Maggie Keenan, who made history when she became the first person in the world to receive an approved COVID-19 jab in December, has praised the hard work of “incredible” NHS staff in delivering the vaccination programme, during a Zoom call with NHS chief executive Sir Simon Stevens.
On the call the 91-year-old grandmother of four thanked NHS staff and encouraged everyone to have their second doses of vaccine, as she was reunited with matron May Parsons, who delivered her first vaccine.
During a recent visit to a Vaccination Centre, Sir Simon Stevens echoed Maggie’s thanks to NHS staff and volunteers, for their success in protecting those most at risk, and urged everyone to take up their second dose.
Sir Simon Stevens, NHS chief executive, said:
Maggie’s praise comes as the NHS vaccine programme, the biggest in health service history and fastest in Europe, continues to ramp up second doses for the most vulnerable patients.
The NHS vaccination programme has now protected around 28 million people in England with at least one jab and delivered more than nine million second doses.
Talking to the NHS chief over Zoom, Maggie said she felt honoured to be the first in the world to be protected against the virus and to “set the ball rolling”, as she urged others to come forward to get their jab when they are called.
Reflecting on the efforts of NHS staff in rolling out the vaccine programme, she said:
Maggie, a former jewellery shop owner who only retired four years ago, made history when she received the first Pfizer jab outside of a clinical trial at University Hospital, Coventry on December 8.
She is now fully vaccinated, having received her second dose, and says she is looking forward to “a little holiday.”
When asked by Sir Simon, Maggie urged others to ensure they receive the second dose to ensure they receive maximum protection, saying:
May Parsons, who is currently Modern Matron for Respiratory Medicine at University Hospitals Coventry and Warwickshire NHS Trust, also spoke of her pride at delivering the first jab in December last year.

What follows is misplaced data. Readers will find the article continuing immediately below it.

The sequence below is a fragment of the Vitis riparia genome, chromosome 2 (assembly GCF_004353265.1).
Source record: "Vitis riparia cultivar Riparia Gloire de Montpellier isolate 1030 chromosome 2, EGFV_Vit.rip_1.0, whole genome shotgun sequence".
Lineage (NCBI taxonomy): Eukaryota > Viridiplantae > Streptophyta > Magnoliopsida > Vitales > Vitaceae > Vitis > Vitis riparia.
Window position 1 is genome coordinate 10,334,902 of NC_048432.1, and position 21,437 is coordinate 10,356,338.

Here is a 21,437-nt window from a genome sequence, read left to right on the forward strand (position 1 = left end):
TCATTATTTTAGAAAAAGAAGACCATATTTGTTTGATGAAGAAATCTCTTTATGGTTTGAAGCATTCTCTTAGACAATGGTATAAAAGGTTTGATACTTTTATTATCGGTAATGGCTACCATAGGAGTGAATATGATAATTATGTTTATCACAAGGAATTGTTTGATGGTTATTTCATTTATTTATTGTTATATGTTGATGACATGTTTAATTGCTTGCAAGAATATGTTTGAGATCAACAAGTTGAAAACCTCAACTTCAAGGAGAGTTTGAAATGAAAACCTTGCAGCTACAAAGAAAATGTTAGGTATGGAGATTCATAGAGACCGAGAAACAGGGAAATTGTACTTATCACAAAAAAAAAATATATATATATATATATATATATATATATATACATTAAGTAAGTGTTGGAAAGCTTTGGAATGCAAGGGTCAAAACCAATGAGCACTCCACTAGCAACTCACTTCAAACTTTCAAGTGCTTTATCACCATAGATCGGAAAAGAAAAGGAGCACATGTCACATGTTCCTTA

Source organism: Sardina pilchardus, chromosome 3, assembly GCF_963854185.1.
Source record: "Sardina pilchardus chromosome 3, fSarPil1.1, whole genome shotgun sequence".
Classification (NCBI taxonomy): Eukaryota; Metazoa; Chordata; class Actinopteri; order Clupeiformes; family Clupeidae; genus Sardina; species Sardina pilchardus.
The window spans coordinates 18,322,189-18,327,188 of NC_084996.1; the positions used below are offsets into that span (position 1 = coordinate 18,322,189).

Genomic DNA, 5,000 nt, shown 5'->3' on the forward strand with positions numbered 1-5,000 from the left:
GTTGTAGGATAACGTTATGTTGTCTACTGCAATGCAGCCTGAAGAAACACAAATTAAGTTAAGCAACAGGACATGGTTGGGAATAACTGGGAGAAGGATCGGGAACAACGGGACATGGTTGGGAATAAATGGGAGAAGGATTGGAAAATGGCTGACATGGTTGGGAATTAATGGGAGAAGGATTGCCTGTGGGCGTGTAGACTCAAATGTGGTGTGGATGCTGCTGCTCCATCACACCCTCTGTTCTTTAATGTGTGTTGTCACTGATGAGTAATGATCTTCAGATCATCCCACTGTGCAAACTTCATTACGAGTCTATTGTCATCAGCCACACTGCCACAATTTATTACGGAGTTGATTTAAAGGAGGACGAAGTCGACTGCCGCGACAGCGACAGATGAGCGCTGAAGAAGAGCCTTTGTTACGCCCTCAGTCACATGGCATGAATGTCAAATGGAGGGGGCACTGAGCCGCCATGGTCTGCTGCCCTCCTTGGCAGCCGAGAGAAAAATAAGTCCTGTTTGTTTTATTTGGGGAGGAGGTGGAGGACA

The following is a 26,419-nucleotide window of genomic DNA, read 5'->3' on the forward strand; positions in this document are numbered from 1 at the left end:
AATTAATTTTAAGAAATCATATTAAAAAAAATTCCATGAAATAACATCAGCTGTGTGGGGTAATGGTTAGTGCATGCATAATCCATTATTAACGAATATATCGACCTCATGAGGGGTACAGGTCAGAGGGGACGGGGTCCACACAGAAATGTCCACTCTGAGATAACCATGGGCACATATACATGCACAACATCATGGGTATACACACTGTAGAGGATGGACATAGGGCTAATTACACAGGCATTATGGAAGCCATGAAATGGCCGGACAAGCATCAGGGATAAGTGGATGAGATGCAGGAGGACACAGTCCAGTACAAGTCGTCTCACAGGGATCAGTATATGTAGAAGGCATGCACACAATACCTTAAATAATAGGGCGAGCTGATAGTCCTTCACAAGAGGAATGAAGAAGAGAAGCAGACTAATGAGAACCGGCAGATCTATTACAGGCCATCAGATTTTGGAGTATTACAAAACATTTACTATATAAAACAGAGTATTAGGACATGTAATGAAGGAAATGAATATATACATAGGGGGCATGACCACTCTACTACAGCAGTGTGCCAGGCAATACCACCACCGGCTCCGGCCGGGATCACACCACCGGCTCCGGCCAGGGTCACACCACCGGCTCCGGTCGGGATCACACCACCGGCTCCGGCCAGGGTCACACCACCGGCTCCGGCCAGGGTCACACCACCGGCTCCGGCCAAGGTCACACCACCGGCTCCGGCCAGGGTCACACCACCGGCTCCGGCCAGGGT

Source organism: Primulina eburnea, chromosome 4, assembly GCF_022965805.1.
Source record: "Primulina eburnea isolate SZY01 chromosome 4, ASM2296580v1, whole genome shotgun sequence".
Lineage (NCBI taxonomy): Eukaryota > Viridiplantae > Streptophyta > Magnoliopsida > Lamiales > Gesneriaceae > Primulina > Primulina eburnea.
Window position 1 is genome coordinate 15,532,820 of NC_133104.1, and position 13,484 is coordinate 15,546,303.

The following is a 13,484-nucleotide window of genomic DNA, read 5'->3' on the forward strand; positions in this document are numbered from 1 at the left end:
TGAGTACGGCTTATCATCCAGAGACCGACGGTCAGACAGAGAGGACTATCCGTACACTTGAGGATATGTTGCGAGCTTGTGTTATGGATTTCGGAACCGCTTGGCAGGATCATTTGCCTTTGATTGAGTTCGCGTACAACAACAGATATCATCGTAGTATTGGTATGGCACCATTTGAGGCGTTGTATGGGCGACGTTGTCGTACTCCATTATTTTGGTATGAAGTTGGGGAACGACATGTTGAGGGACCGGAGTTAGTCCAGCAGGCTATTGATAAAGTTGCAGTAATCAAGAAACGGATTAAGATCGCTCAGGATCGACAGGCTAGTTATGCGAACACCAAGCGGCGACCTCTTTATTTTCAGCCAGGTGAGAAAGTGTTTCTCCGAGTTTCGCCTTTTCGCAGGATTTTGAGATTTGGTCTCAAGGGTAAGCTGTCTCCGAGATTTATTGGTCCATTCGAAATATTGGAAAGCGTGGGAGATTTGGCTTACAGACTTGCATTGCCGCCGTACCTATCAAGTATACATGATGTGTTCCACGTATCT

May, who has worked for the NHS for almost 20 years since moving from the Philippines, added: “I’m really grateful to all my colleagues for the bravery and courage that they’ve shown throughout this pandemic, which has helped us care for our people and care for our patients like Maggie.”
Sir Simon ended the call by saying:
During April, the NHS has been focusing on second doses, but appointments are still available for those in the initial priority groups who have not yet been protected.
People who had their first jab at a vaccination centre or pharmacy-led service should already have a date for their second while those jabbed by a GP will be called back.
Anyone aged 45 and over can still arrange their jab, as well as people who are clinically vulnerable or a health and care worker, who should contact their GP for an appointment.
The NHS is also inviting those eligible for a jab by letter and text, with some GPs also calling un-vaccinated patients personally to encourage uptake.
Doctors, nurses and other health care professionals are delivering the life-saving jab at more than 1,600 sites ranging from cathedrals, mosques and temples to racecourses, sports stadiums, cinemas and museums, with more than 20 offering the Moderna jab over the last week.